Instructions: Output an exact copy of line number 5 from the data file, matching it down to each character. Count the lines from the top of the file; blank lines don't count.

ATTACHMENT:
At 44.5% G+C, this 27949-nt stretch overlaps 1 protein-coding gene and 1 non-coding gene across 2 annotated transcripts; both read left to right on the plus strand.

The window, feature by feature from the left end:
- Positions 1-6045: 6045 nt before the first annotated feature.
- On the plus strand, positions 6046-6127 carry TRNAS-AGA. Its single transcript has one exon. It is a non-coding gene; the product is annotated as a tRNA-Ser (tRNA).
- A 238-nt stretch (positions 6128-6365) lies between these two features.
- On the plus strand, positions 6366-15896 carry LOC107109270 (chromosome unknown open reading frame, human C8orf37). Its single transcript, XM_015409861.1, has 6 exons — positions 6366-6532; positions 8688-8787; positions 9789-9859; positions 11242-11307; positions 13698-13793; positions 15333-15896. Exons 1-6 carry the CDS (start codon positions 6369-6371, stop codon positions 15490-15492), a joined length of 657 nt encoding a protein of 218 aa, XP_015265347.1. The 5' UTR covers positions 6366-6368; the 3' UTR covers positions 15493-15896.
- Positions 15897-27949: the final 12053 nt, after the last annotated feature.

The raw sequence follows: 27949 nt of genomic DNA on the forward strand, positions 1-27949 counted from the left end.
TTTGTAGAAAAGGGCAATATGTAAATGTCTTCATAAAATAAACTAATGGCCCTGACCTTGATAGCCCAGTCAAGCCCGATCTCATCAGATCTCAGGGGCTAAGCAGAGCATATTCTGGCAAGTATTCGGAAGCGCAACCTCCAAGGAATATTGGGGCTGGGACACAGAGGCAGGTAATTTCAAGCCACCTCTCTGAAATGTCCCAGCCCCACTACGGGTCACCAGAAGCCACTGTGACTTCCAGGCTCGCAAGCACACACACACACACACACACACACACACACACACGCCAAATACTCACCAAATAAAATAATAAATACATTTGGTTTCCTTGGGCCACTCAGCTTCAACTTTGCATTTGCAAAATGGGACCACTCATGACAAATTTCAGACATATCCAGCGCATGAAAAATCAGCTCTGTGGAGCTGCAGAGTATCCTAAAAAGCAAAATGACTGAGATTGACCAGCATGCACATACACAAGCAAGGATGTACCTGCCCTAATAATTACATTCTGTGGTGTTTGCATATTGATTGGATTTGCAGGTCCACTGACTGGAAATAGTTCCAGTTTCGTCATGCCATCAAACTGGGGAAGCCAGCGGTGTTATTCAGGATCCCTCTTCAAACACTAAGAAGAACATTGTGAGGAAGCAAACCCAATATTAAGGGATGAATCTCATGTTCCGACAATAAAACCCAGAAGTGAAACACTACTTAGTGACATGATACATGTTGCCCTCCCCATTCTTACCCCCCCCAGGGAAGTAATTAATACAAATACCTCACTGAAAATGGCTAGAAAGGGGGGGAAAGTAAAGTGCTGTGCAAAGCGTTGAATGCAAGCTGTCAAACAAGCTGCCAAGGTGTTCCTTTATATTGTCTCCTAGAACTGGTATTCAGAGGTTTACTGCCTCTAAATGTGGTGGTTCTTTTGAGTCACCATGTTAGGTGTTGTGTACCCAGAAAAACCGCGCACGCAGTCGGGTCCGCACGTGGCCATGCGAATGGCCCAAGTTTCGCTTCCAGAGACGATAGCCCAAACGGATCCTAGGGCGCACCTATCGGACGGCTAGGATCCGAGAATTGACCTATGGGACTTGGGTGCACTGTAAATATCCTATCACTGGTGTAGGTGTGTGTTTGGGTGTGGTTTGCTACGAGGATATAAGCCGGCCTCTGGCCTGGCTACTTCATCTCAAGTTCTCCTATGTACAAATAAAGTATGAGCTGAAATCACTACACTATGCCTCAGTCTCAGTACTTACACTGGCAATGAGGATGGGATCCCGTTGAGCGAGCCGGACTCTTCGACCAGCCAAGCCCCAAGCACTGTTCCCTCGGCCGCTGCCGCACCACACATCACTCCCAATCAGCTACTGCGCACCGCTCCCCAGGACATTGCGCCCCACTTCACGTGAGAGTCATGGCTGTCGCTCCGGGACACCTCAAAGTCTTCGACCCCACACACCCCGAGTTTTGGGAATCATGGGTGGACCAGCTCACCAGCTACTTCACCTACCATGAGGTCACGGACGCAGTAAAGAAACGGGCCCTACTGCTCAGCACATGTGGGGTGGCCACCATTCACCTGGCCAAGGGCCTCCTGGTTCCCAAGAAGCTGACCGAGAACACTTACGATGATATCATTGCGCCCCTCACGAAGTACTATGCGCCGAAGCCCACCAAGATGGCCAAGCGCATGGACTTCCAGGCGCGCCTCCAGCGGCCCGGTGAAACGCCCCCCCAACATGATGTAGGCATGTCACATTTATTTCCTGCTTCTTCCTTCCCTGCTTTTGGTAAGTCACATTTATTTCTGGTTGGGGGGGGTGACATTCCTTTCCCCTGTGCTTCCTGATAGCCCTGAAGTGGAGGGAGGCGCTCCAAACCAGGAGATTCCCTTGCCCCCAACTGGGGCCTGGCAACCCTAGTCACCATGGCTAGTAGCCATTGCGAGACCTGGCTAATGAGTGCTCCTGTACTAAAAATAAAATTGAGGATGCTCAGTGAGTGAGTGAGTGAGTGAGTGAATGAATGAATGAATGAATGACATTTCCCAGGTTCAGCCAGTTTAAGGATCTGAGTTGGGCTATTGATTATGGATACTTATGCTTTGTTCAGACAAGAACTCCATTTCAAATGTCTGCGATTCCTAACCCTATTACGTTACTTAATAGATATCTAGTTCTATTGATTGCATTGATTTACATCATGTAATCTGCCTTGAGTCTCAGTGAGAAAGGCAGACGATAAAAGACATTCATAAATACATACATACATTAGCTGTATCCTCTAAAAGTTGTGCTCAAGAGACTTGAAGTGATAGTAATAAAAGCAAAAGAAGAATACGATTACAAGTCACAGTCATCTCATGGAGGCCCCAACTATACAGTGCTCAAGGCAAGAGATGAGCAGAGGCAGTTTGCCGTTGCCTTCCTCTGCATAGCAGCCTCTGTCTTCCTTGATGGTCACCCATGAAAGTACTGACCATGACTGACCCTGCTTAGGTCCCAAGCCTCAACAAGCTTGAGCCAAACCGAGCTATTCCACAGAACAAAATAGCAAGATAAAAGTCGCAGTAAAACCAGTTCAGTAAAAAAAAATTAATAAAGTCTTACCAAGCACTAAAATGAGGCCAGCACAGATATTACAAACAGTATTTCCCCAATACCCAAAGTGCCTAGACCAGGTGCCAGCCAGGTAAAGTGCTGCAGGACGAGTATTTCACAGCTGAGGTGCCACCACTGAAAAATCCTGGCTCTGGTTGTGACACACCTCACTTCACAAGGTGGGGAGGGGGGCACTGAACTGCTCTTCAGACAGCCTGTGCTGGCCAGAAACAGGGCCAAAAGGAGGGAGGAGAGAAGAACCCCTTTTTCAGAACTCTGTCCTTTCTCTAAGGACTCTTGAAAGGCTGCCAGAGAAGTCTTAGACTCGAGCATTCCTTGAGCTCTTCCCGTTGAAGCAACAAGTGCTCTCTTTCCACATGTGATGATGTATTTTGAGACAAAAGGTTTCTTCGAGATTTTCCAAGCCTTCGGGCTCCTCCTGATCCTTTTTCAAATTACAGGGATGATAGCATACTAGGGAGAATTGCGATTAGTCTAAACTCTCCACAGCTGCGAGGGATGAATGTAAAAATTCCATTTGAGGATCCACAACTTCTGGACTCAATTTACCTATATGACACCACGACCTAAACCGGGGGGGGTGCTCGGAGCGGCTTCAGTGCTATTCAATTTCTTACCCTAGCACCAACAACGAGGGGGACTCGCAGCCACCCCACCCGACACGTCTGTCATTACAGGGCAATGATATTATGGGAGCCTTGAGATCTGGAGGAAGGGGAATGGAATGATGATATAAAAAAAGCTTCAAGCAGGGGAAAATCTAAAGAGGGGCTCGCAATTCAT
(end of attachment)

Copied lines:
- A 238-nt stretch (positions 6128-6365) lies between these two features.